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Parental Genetics May Influence Alzheimer's Risk: Study

Genetics can influence a person's risk of developing Alzheimer's disease, and new research indicates that this risk varies depending on which parent had the illness. In a study involving 4,400 cognitively unimpaired individuals, those whose mother or both parents had Alzheimer's showed higher levels of amyloid protein plaques in their brains, a key indicator of Alzheimer's. This was in contrast to individuals whose fathers had the disease.

The research team from Mass General Brigham in Boston found that people with an Alzheimer's-affected mother might be at special risk. "Maternal inheritance of Alzheimer’s disease may be an important factor in identifying asymptomatic individuals for ongoing and future prevention trials," said Dr. Reisa Sperling, a neurologist at Mass General and study co-author. The findings were published on June 17 in JAMA Neurology.

The study utilized data from a clinical trial focused on Alzheimer's prevention. Participants were asked if either of their parents had been diagnosed with Alzheimer's and when their parent's memory issues began. Sperling and her colleagues then compared these responses to amyloid levels in the participants' brains.

The results indicated that having a father who developed Alzheimer's later in life did not correlate with higher amyloid levels. However, there was a clear link between brain plaque accumulation and having a mother with Alzheimer's, regardless of when her symptoms began. Additionally, having a father with early-onset Alzheimer's was associated with elevated amyloid levels in the offspring.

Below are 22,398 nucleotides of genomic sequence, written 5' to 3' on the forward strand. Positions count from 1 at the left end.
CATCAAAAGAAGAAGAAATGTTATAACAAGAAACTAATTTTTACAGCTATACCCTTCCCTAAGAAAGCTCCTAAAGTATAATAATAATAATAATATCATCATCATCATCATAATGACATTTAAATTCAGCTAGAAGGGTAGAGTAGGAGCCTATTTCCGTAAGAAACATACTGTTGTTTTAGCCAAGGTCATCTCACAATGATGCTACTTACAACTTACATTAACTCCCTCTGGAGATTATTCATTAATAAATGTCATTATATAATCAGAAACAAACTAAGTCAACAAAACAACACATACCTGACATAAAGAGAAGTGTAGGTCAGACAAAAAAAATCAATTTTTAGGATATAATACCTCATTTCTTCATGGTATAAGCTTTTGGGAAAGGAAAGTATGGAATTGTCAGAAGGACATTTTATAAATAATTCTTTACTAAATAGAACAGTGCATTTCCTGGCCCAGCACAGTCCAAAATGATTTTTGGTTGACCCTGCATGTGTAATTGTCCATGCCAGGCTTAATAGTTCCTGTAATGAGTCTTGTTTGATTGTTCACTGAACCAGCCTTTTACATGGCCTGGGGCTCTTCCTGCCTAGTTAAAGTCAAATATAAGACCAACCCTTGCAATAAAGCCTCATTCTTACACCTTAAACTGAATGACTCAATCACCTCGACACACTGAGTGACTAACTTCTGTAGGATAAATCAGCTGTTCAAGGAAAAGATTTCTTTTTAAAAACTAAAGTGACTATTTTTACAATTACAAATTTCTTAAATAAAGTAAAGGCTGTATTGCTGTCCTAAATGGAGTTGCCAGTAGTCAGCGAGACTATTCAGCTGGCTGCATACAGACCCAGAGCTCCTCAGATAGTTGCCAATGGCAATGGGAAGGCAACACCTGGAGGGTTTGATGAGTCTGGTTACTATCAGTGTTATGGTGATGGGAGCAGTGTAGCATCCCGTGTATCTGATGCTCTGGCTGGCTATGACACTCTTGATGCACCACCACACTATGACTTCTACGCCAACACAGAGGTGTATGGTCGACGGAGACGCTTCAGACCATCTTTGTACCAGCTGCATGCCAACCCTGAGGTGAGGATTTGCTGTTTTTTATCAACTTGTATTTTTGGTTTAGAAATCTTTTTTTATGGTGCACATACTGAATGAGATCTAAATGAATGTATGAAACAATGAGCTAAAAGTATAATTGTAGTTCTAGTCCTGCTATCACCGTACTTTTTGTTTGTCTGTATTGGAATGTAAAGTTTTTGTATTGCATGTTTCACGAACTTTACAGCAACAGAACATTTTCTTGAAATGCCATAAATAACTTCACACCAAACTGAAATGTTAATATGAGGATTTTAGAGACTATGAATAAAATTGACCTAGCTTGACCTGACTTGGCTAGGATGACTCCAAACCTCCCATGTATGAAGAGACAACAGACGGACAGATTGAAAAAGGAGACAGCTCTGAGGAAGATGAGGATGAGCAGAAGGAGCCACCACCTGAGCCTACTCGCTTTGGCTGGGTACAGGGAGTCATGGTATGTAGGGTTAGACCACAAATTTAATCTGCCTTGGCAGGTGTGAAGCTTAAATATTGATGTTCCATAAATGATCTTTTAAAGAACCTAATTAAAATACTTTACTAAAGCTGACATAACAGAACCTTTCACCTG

Dr. Mabel Seto, the study's first author and a postdoctoral research fellow in neurology at the hospital, explained, "If your father had early-onset symptoms, that is associated with elevated amyloid levels in the offspring. However, it doesn’t matter when your mother started developing symptoms -- if she did at all, it’s associated with elevated amyloid."

The sex of the study participant did not affect the relationship between amyloid buildup and parental history, the researchers noted. They also highlighted that most participants were non-Hispanic white, suggesting that the findings might differ in other racial and ethnic groups.

This study underscores the importance of considering parental history, particularly maternal history, when assessing Alzheimer's risk and designing prevention strategies.

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